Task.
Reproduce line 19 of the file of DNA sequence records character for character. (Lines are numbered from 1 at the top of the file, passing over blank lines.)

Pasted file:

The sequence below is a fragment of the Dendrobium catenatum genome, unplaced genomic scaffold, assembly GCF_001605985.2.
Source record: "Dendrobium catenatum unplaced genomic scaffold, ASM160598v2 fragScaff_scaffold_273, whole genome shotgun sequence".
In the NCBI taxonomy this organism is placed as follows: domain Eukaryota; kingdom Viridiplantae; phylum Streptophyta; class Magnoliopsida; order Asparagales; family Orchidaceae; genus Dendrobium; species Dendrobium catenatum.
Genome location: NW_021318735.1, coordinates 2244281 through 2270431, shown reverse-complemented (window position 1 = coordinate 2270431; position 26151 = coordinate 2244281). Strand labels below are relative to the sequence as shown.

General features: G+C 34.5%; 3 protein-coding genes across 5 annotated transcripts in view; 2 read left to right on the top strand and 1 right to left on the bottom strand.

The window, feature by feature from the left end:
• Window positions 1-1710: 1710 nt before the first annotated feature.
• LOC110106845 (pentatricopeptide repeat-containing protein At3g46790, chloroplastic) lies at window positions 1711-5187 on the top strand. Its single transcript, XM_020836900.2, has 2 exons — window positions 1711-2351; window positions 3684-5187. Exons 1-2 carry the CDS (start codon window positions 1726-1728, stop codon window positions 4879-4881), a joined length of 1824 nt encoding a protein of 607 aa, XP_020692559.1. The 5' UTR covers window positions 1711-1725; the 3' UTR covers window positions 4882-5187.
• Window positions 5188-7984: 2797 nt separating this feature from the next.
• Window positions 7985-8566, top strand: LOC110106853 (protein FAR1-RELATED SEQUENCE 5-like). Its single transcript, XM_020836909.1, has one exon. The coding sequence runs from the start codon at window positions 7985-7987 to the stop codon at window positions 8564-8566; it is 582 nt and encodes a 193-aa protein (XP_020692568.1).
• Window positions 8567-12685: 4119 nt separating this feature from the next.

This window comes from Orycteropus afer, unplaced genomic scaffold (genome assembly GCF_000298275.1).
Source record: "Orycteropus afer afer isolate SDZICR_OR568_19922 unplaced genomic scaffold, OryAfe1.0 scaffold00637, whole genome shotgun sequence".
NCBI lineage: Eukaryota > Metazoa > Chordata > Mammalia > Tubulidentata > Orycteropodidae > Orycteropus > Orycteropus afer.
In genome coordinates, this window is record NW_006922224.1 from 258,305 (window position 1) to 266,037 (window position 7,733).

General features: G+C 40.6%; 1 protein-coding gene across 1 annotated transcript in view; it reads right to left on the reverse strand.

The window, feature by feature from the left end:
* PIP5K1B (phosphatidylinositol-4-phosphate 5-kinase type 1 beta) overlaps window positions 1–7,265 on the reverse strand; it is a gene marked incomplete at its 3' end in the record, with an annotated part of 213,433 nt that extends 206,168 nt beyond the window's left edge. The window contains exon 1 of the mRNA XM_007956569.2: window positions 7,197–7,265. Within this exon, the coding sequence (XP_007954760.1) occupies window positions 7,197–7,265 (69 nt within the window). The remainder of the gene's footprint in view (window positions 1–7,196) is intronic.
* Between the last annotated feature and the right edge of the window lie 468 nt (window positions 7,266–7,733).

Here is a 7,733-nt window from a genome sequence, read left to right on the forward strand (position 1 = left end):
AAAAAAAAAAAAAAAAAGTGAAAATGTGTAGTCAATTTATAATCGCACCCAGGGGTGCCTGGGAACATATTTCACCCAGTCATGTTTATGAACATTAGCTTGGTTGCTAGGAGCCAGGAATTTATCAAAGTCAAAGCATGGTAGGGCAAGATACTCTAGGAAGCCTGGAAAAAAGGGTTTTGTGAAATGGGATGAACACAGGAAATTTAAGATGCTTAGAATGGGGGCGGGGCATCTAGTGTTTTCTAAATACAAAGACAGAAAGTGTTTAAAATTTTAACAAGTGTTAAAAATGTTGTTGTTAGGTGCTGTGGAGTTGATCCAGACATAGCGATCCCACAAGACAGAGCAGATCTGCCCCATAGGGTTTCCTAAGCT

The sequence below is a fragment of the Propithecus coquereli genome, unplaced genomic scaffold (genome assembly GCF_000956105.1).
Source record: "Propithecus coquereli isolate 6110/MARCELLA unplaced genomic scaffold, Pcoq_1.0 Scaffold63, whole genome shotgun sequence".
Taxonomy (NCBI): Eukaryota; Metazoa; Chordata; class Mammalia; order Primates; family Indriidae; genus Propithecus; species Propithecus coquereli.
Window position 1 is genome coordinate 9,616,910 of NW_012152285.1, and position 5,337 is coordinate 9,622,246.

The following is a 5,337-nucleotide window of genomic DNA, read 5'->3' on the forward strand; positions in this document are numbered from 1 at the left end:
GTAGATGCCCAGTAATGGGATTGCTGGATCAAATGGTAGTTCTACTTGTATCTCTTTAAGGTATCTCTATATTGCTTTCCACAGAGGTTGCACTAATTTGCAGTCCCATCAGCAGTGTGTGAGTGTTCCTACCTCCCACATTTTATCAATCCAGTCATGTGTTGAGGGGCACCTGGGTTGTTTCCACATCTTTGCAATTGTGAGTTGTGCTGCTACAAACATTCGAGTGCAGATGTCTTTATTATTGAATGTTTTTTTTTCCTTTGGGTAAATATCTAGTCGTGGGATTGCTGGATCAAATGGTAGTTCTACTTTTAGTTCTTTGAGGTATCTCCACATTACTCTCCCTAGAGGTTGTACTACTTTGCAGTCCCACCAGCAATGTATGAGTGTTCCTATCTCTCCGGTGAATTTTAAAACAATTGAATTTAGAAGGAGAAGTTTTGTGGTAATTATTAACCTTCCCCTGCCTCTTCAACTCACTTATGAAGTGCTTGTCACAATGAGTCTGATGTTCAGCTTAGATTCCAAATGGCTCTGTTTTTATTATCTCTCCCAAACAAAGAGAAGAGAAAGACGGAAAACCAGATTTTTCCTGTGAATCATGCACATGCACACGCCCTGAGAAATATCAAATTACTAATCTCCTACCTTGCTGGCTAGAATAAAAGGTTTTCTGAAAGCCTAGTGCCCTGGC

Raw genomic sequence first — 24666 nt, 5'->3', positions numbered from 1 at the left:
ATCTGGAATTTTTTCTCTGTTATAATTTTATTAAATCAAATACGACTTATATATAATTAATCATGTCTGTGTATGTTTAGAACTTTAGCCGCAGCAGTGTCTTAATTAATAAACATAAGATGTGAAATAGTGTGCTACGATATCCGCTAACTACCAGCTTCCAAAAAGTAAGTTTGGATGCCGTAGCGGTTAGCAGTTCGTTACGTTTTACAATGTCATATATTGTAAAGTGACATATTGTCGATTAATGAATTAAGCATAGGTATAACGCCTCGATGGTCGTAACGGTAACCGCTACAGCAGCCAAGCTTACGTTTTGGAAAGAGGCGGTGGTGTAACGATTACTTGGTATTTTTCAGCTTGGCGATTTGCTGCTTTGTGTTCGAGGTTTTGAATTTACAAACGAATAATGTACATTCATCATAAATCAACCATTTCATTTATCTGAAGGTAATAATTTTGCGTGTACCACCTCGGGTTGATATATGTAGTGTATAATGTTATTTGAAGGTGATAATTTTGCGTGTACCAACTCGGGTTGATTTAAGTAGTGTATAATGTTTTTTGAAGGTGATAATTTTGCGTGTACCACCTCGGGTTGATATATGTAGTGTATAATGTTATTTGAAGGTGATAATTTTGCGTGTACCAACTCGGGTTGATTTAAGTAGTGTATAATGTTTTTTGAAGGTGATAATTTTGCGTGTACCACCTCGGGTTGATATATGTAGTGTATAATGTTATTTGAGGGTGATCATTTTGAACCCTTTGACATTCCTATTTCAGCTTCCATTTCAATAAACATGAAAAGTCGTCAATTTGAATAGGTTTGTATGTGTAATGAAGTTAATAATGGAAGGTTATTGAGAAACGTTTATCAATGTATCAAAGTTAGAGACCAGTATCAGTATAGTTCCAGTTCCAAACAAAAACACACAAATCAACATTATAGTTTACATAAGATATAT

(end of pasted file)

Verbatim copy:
* Between the last annotated feature and the right edge of the window lie 468 nt (window positions 7,266–7,733).